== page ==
Chapter 7: "The Mountain Men"
The summit finally came into view shortly before sunset as an eternal sheet of snow began to rise up under their feet. Colors were just beginning to smudge their way across the cloudscape around them.
Felix settled into step beside Kori and Marielle. “A few years ago, I met a girl. I meet a lot of girls; it’s sort of a hobby. I only really knew her for a few days…but I knew that she was different than the others. I was in love right away, you know? But I didn’t know how to say it…hardly knew how to feel it. She—Aquila—was only visiting my town for the week; she had come from somewhere overseas for a short trip. I wanted to ask her to stay…but…the words just wouldn’t come out. I tried so many times, but I couldn’t say what I wanted to say.”
Marielle took Kori’s hand. They looked into each other’s eyes and smiled with a silent promise. Marielle then looked to Felix, “What did you do?”
Felix shook his head with a sad grin. “I wrote her a letter. Aquila was supposed to leave the next day and I needed my real feelings to be my last words to her. So I put everything into that letter. Everything. But when I went to her the next morning, all I found was an empty room and a distant ship on the horizon. She had already gone. I never got to say my piece…never got to tell her. I sat there on the pier for hours after that, reading and rereading that letter.” Felix took a deep breath. “Some days I can’t even remember her face; just that little dot of a ship disappearing across the horizon. I’ve never forgiven the sea for carrying her away from me.”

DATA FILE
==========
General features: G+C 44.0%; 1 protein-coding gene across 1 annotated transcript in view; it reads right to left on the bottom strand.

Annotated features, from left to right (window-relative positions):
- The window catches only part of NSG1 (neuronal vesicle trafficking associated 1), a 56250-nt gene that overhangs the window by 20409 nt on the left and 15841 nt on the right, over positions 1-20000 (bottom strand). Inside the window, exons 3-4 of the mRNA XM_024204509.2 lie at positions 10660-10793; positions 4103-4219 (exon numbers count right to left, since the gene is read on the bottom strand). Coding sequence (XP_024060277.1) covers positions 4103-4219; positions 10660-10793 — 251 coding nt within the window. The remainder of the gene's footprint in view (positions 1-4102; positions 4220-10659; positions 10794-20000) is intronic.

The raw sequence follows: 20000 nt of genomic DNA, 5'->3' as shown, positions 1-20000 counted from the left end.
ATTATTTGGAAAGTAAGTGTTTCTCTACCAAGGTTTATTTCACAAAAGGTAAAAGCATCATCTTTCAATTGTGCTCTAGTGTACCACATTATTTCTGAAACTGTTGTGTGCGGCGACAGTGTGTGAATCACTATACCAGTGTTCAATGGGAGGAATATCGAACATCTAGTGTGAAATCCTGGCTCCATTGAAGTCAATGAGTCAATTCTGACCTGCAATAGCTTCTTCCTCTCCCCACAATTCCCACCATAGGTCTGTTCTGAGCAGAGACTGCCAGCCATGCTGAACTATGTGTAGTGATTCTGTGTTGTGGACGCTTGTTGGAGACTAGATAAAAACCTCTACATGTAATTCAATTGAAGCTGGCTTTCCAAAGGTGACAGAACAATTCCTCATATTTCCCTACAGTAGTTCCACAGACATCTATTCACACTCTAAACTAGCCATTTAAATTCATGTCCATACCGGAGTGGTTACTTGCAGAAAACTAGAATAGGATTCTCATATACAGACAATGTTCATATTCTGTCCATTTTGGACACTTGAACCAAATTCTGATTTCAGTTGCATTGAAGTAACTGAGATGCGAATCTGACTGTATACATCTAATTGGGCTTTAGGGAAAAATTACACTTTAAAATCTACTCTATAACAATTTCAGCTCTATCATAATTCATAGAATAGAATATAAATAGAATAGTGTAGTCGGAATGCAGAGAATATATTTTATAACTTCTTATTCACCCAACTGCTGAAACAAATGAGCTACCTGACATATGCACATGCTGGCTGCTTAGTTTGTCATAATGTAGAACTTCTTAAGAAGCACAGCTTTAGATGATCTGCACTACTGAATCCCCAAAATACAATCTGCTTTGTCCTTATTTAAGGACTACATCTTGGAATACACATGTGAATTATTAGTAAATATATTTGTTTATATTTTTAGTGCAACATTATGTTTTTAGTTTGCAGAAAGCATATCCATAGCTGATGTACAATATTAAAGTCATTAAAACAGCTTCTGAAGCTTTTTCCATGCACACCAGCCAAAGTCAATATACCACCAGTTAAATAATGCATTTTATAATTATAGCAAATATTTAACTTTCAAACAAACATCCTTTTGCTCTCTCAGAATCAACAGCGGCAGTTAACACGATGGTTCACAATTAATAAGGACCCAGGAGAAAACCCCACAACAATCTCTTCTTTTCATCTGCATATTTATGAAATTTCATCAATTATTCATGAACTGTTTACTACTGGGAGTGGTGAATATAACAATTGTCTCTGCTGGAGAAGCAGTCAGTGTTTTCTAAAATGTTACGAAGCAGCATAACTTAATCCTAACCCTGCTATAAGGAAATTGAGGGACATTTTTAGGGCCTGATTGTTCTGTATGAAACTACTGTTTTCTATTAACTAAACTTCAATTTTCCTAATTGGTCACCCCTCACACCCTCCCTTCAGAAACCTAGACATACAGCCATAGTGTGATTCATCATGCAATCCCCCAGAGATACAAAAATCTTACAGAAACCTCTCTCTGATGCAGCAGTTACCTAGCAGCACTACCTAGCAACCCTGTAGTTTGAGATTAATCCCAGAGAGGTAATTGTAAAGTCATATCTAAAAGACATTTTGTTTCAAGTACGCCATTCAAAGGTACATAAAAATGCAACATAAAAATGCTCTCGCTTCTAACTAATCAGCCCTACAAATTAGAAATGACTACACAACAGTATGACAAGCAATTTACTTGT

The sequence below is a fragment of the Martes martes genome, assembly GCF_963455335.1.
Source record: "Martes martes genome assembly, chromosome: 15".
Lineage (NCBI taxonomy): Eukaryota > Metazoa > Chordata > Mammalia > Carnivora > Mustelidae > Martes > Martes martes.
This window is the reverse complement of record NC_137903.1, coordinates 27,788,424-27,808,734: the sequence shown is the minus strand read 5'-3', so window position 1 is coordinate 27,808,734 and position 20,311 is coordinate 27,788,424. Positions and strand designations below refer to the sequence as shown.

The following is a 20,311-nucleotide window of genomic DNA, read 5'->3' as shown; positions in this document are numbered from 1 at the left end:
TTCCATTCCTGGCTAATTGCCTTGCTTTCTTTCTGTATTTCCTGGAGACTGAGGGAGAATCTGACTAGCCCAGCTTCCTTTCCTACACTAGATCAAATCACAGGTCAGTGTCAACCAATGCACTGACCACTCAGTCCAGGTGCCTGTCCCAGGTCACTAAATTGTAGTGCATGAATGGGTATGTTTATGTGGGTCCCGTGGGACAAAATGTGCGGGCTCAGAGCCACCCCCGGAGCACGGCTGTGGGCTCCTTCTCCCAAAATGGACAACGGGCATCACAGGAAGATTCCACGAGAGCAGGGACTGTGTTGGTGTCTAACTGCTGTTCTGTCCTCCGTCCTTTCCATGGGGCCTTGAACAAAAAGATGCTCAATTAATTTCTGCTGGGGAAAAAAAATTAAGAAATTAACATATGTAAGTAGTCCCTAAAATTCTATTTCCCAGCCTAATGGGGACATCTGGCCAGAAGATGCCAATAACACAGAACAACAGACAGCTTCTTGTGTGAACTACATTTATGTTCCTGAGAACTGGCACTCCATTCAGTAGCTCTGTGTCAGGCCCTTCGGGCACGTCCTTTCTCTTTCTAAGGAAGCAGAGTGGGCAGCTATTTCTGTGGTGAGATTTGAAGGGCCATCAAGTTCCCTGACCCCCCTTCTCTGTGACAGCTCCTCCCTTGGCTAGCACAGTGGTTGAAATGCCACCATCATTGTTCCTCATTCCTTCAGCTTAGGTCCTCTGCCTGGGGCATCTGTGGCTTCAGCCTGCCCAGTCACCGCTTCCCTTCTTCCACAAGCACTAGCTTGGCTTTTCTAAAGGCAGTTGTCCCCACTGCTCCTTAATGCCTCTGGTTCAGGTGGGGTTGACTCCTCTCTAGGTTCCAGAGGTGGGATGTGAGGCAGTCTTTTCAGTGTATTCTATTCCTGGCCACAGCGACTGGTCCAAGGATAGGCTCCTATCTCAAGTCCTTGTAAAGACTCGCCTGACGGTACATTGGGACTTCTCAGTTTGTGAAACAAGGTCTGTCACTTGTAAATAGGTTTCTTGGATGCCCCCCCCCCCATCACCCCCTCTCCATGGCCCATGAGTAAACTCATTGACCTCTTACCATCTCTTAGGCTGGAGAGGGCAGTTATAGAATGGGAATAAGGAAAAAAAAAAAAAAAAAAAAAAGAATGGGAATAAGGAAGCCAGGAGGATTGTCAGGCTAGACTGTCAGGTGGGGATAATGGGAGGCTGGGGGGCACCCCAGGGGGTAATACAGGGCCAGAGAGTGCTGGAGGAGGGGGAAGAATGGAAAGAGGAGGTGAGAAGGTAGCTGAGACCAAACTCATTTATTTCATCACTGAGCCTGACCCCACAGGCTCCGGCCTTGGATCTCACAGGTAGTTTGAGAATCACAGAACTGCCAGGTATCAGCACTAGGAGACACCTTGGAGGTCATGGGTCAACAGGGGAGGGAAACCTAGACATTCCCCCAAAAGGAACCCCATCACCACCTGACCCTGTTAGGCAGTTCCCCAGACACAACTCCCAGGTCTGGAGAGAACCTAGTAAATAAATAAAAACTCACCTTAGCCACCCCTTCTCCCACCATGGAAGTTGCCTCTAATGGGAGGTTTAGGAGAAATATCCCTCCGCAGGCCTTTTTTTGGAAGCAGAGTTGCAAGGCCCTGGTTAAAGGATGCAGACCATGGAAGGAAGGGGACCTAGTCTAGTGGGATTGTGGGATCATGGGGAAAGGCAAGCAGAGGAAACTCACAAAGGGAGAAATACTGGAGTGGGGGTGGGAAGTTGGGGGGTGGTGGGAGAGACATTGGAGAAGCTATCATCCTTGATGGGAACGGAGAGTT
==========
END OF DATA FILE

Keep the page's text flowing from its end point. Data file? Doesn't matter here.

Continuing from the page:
In the emotional aftermath of Felix’s story, he took a moment to survey the world around him. He quickly noticed that the others were pointing at something just over the crest of the summit. Felix, Kori, and Marielle moved to join up with them. As they approached, Lesedi turned to intercept them. “No words. Move with care,” was all that the soft-spoken man said. The group crouched low and peered ahead.
The foul scene that played out then turned Felix’s stomach. There was a bonfire lit at the epicenter of a snowy plateau and ten frightful silhouettes encircling it. The figures all wore animal furs—if anything at all—and very thick beards and hair.
The Old Man whispered, “The other mountain men…just as Gorr warned.”
Suddenly, one of the mountain men leapt into the heart of the flame, clutching fistfuls of what looked like black feathers. The rest of the clan fell back from the fire and to their knees. A keening sound began to rise up from the wild men. The sound slowly gained a rhythm…and then became a chant. The man in the fire began to burn yet he did not cry out. He only stood with hands outstretched over his brethren, seemingly unmoved. The chant became a melody that seemed to transcend the original voices that had produced it.